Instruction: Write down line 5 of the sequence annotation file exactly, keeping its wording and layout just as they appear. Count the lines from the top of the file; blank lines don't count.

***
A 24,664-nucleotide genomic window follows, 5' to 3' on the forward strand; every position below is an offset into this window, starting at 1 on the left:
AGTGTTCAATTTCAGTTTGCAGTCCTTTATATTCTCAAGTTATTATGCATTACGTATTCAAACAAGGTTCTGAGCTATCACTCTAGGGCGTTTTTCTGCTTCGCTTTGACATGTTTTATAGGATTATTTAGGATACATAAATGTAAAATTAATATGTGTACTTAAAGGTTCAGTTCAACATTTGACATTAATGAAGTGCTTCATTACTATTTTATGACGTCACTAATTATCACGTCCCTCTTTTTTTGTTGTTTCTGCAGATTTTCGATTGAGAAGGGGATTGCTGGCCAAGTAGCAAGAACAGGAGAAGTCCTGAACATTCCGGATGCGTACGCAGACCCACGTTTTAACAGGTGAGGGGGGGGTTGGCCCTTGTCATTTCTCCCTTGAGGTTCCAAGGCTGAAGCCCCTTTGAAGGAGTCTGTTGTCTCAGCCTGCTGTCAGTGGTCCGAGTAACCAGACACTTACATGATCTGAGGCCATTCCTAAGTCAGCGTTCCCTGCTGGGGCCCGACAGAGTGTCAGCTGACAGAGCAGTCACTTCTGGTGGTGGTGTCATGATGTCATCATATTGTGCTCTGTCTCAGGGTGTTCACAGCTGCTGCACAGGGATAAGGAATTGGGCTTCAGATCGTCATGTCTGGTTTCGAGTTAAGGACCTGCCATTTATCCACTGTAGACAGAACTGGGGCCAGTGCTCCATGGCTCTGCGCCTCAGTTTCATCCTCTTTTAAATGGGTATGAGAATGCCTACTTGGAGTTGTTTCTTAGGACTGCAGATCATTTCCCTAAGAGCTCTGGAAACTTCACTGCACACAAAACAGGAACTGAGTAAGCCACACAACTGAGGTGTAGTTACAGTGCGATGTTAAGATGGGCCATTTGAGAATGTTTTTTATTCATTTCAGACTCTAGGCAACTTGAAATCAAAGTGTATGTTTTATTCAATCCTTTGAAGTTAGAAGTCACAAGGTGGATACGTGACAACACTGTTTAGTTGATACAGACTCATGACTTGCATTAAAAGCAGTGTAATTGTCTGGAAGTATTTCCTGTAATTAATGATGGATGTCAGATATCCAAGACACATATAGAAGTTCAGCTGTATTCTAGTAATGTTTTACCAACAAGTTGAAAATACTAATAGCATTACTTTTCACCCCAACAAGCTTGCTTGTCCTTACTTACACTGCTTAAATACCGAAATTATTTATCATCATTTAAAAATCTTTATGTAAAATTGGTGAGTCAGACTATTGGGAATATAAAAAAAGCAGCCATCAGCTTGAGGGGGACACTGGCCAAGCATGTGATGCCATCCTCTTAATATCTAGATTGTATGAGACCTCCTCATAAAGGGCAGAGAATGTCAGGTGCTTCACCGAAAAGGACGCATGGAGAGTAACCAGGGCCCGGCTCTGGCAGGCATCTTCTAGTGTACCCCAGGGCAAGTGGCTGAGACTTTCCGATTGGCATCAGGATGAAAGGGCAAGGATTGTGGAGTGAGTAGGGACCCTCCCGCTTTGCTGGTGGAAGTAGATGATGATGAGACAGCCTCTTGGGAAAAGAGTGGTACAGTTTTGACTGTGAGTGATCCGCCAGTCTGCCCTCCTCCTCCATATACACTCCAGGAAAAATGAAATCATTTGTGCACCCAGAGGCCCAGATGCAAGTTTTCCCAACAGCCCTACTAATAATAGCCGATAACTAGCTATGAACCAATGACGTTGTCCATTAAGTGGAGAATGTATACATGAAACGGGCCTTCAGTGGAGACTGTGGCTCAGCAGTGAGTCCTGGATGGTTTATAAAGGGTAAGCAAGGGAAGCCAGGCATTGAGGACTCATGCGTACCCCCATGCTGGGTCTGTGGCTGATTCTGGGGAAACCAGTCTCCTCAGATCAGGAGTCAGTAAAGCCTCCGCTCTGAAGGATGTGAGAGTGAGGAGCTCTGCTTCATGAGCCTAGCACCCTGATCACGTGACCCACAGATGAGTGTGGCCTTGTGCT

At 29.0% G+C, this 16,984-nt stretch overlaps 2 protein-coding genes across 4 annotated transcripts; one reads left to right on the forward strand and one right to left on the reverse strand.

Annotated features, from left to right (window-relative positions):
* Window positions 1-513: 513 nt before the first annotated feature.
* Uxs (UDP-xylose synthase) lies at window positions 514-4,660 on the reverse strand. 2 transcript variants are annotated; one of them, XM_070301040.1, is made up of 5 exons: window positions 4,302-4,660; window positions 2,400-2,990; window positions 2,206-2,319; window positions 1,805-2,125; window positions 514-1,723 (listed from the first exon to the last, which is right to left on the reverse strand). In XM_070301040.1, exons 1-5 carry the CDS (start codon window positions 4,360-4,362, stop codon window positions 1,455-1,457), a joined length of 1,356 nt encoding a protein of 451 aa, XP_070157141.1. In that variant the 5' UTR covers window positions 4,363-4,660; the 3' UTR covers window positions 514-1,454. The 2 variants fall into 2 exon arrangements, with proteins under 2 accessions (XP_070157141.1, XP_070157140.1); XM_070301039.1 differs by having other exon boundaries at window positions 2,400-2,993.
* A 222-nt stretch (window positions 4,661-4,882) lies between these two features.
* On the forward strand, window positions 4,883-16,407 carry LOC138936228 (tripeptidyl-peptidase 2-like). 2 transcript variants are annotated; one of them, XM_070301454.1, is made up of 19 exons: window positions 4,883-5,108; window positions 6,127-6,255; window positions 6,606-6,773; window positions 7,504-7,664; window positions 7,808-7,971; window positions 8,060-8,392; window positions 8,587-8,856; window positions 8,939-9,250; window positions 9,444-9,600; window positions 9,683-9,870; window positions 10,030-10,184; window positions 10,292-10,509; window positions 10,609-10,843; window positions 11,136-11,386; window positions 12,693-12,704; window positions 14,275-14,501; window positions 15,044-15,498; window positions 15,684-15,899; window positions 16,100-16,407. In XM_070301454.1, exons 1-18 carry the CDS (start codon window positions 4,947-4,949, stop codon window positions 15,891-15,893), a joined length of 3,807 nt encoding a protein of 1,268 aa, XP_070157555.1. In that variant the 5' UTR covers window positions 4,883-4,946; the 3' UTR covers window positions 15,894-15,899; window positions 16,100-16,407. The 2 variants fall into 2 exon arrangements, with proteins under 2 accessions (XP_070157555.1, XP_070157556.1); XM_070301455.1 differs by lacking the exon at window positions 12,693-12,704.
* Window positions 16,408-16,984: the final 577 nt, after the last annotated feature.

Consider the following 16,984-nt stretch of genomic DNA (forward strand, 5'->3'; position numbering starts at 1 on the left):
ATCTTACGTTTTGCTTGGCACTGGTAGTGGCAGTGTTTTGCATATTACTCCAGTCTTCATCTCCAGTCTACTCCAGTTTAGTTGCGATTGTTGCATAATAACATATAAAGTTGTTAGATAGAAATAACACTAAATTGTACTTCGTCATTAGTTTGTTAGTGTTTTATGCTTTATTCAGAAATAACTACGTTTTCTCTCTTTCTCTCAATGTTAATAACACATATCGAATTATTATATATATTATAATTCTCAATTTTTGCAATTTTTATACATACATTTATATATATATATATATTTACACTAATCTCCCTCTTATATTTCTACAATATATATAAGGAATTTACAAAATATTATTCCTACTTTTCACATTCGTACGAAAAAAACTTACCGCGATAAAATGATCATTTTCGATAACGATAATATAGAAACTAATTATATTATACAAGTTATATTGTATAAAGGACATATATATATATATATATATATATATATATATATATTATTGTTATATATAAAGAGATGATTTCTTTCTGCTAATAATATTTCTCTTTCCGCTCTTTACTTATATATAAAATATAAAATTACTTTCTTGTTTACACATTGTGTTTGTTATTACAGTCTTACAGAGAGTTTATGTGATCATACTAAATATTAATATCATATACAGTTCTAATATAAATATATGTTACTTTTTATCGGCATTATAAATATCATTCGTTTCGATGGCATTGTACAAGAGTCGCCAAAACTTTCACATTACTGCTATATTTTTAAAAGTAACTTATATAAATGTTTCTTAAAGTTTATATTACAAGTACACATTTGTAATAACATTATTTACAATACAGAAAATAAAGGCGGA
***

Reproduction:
* Window positions 1-513: 513 nt before the first annotated feature.